Potato Origin

By: Robert Thomson

A potato is a tuberous, starchy crop that belongs to the Solanaceae family’s perennial Solanum tuberosum. The word may be regarded to the plant itself. Along the Andes region, there are species of closely-related cultivated potatoes.
The potato is considered as the 4th largest food crop in the world. This is after wheat, maize and rice. Wild potatoes are more rampant in the US as compared to Chile and Uruguay.
Potato Origin and History
There are studies that indicate its origin can be traced to Southern Peru. There are also varieties that come from South-Central Chile about 10,000 years ago.
It was introduced in Europe in the year 1536. This was by European mariners who brought it to ports and territories around the world. There are thousands of varieties that thrives the Andes, growing along valleys and more along agricultural households.
Ever since it was established in Europe, it became a very important field crop and food staple. However, due to the lack of genetic diversity, with a few varieties being initially introduced, the crop became vulnerable to diseases.
In the year 1845, there was plant disease called late blight. It is caused by the oomycete Phytophthora infesting fungus. It spread very rapidly throughout Western Ireland’s poor communities, resulting to crop failures. This led to the famous Great Irish Famine.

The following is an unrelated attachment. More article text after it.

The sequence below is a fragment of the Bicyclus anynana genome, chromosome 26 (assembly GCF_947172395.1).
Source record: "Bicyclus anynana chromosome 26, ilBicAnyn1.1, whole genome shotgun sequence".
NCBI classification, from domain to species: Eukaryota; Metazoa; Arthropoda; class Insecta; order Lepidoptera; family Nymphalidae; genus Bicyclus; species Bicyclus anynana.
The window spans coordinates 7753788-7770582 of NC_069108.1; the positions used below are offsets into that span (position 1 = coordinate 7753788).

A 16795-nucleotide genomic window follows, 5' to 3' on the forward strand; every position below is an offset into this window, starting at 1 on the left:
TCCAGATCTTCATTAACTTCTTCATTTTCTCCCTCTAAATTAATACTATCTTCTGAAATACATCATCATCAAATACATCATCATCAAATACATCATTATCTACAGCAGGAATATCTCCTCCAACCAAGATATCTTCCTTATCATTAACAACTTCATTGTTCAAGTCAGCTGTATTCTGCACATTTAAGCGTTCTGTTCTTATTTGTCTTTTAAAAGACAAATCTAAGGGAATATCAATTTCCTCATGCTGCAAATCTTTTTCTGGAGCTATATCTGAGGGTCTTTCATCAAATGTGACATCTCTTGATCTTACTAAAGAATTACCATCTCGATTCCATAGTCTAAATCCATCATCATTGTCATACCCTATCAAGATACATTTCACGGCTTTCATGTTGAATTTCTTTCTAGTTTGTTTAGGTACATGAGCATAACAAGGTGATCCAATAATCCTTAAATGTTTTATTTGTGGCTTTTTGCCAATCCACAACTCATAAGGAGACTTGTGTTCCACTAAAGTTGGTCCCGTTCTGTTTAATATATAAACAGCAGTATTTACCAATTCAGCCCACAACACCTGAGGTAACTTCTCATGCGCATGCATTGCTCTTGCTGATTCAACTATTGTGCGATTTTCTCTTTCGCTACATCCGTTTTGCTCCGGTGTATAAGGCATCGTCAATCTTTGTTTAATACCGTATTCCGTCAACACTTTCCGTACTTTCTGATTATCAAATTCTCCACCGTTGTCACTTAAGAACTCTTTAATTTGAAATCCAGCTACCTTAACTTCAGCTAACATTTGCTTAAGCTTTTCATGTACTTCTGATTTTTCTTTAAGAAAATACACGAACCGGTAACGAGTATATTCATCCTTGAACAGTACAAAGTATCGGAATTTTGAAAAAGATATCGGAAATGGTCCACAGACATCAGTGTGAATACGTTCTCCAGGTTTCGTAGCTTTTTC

Up to now, the potato is still Europe’s essential crop. Its per capita production remains that highest worldwide. As for the most rapid expansion, this is more along Eastern and Southern Asia. In fact, the largest6 producing country in the world now is China. This is while a third of its harvest is more dominant in both India and China.
Nutritional Value of the Potato
Potatoes are highly regarded for their carbohydrate content which is starch, predominantly. Only a small portion of this starch can be resistant to digestion by the enzymes of the small intestines and the stomach. This means, it can reach the large intestines intact.
This so-called “resistant starch” is very similar tot the health benefits and physiological effects of fiber. It can provide bulk; improve insulin sensitivity and glucose tolerance; protect against colon cancer; lower triglyceride and plasma cholesterol concentration; reduce fat storage; and increase satiety.
The volume of resistant starch present in potatoes is dependent on the preparation methods. If you will cook and then cool potatoes, it can increase resistant starch.
In addition, potatoes have minerals and vitamins which are very vital to human nutrition. Studies have proven that we can be healthy with a diet of merely milk and potatoes, with the latter supplying Vitamins D and A to the body.
Potatoes also have Vitamin C, potassium, Vitamin B6 and trace amounts of riboflavin, thiamin, niacin, folate, phosphorous, magnesium, zinc and iron. Its fiber can be comparable to several whole grain products like pasta, bread and cereal.
The potato also has phytochemicals like polyphenols and carotenoids. Although there are theories that its skin is just as vital as the content, its skin only possesses half of the total dietary fiber as compared to the nutrients inside the potato. It is the cooking method the plays a significant role in the nutrient availability. As for protein which is present under the skin of the potato, you can get this by consuming the potato whole or peeled subsequent to cooking.

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Jimmy Hendrix is a freelance writer who is the author of articles such as The history of Potatoe's, How to Boil Potatoes, and How to Bake a Potato Visit Potato Origin.

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